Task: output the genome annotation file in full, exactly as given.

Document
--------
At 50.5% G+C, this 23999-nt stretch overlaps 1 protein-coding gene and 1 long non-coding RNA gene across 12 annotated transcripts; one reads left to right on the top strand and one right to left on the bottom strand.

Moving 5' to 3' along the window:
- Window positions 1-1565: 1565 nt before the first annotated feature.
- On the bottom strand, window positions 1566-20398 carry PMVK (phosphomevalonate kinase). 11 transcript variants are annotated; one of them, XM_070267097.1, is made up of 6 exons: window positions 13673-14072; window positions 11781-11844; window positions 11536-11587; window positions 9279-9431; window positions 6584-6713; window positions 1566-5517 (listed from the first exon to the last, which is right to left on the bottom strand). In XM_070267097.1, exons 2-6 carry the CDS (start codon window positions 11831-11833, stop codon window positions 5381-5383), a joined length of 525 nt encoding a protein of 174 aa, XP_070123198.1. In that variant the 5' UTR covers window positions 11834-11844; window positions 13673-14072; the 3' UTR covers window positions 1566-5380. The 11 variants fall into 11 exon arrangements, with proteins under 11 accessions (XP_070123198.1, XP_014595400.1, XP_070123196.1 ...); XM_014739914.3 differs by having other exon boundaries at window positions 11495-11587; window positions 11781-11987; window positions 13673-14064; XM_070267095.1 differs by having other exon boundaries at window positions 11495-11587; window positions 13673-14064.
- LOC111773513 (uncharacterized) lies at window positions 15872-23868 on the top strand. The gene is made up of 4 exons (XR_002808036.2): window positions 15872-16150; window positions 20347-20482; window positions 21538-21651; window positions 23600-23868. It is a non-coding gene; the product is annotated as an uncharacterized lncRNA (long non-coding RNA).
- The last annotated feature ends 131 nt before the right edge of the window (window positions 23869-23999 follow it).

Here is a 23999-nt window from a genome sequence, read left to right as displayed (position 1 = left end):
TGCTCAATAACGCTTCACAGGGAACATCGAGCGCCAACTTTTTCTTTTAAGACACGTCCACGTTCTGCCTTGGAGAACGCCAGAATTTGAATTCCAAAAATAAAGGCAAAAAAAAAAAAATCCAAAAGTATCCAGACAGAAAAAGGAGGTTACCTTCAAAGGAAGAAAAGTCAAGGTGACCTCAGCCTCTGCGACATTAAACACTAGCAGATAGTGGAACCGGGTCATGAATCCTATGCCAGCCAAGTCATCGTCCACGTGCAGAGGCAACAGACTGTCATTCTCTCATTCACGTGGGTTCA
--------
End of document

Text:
At 50.5% G+C, this 23999-nt stretch overlaps 1 protein-coding gene and 1 long non-coding RNA gene across 12 annotated transcripts; one reads left to right on the top strand and one right to left on the bottom strand.

Moving 5' to 3' along the window:
- Window positions 1-1565: 1565 nt before the first annotated feature.
- On the bottom strand, window positions 1566-20398 carry PMVK (phosphomevalonate kinase). 11 transcript variants are annotated; one of them, XM_070267097.1, is made up of 6 exons: window positions 13673-14072; window positions 11781-11844; window positions 11536-11587; window positions 9279-9431; window positions 6584-6713; window positions 1566-5517 (listed from the first exon to the last, which is right to left on the bottom strand). In XM_070267097.1, exons 2-6 carry the CDS (start codon window positions 11831-11833, stop codon window positions 5381-5383), a joined length of 525 nt encoding a protein of 174 aa, XP_070123198.1. In that variant the 5' UTR covers window positions 11834-11844; window positions 13673-14072; the 3' UTR covers window positions 1566-5380. The 11 variants fall into 11 exon arrangements, with proteins under 11 accessions (XP_070123198.1, XP_014595400.1, XP_070123196.1 ...); XM_014739914.3 differs by having other exon boundaries at window positions 11495-11587; window positions 11781-11987; window positions 13673-14064; XM_070267095.1 differs by having other exon boundaries at window positions 11495-11587; window positions 13673-14064.
- LOC111773513 (uncharacterized) lies at window positions 15872-23868 on the top strand. The gene is made up of 4 exons (XR_002808036.2): window positions 15872-16150; window positions 20347-20482; window positions 21538-21651; window positions 23600-23868. It is a non-coding gene; the product is annotated as an uncharacterized lncRNA (long non-coding RNA).
- The last annotated feature ends 131 nt before the right edge of the window (window positions 23869-23999 follow it).

Here is a 23999-nt window from a genome sequence, read left to right as displayed (position 1 = left end):
TGCTCAATAACGCTTCACAGGGAACATCGAGCGCCAACTTTTTCTTTTAAGACACGTCCACGTTCTGCCTTGGAGAACGCCAGAATTTGAATTCCAAAAATAAAGGCAAAAAAAAAAAAATCCAAAAGTATCCAGACAGAAAAAGGAGGTTACCTTCAAAGGAAGAAAAGTCAAGGTGACCTCAGCCTCTGCGACATTAAACACTAGCAGATAGTGGAACCGGGTCATGAATCCTATGCCAGCCAAGTCATCGTCCACGTGCAGAGGCAACAGACTGTCATTCTCTCATTCACGTGGGTTCA